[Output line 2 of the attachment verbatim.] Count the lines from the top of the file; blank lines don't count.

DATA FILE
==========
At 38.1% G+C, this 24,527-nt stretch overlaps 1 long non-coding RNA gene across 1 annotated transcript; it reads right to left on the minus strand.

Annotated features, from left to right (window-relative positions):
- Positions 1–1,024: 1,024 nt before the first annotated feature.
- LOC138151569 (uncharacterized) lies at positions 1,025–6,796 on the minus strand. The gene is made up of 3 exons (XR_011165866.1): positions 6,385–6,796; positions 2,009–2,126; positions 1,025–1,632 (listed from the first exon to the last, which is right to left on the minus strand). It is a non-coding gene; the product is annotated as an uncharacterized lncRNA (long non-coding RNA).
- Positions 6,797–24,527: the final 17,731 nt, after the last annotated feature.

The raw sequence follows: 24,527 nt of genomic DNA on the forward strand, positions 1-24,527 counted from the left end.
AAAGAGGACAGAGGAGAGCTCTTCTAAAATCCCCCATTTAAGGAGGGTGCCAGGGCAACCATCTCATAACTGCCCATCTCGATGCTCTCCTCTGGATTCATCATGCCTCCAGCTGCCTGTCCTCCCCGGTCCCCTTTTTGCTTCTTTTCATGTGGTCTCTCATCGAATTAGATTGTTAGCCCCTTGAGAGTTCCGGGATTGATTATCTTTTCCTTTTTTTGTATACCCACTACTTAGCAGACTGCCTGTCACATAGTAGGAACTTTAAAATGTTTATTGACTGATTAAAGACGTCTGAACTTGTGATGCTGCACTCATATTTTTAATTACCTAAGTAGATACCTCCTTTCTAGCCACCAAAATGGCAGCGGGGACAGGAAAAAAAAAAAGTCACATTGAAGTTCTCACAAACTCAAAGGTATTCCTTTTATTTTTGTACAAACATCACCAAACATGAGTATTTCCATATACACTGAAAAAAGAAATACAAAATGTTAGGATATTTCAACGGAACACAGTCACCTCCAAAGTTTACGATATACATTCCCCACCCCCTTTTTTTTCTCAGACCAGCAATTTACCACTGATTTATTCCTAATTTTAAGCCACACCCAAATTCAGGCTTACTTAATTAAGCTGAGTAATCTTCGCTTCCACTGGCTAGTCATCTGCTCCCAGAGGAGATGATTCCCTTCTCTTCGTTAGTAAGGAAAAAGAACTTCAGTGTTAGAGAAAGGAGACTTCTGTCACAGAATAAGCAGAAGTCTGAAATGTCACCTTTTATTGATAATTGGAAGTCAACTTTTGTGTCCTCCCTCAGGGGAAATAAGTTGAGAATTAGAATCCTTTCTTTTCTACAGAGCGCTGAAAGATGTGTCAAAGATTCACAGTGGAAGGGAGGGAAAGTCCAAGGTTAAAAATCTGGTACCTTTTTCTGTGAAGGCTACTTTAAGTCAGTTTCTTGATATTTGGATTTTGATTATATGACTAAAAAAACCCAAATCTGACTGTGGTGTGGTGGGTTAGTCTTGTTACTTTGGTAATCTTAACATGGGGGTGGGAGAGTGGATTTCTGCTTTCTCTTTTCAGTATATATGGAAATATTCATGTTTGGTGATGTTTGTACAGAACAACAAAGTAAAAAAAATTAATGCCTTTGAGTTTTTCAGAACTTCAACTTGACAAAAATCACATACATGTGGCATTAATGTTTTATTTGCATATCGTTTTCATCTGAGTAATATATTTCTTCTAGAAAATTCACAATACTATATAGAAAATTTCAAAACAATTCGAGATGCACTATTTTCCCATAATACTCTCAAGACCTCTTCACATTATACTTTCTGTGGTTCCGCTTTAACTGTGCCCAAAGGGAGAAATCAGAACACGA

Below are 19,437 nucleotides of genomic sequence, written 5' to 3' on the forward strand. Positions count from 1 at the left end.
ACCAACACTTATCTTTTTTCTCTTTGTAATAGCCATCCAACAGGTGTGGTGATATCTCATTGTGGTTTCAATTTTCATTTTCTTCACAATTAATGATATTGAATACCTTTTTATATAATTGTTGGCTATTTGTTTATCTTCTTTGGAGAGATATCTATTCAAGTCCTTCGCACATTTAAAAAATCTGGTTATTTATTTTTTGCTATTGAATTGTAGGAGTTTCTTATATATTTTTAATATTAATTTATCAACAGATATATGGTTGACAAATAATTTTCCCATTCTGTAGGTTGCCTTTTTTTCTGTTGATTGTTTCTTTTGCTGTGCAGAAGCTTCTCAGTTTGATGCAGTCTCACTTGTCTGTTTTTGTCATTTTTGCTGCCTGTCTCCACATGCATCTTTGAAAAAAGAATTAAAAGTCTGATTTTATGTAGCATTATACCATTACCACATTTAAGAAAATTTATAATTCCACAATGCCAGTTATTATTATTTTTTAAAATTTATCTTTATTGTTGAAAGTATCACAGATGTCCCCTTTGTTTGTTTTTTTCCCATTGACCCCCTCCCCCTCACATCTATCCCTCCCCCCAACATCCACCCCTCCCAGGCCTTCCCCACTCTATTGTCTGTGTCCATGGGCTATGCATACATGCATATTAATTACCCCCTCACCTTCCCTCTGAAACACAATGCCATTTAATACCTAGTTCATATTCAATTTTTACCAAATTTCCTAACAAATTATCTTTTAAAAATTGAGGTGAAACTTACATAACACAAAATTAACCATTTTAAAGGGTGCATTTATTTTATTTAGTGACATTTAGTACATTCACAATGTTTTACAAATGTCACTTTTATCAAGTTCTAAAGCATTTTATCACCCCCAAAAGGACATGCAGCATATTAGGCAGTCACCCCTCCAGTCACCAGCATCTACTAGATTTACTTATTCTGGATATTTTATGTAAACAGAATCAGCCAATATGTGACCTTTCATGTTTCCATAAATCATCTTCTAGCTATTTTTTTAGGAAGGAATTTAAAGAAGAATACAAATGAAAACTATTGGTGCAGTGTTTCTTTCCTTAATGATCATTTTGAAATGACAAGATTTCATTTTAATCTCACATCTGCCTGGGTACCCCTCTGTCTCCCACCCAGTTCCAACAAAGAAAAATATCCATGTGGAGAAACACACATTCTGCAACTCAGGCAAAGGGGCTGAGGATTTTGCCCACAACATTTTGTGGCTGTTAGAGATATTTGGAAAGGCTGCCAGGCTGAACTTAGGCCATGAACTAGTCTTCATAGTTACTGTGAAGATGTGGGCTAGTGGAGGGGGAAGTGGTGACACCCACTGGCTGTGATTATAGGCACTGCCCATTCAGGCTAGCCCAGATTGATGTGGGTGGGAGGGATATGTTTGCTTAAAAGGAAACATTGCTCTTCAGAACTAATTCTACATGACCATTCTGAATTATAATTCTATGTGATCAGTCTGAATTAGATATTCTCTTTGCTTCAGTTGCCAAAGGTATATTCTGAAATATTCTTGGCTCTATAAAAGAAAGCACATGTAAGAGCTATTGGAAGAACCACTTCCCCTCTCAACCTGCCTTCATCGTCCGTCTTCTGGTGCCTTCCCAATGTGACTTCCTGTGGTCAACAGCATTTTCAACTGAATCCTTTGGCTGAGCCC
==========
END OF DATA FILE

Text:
Annotated features, from left to right (window-relative positions):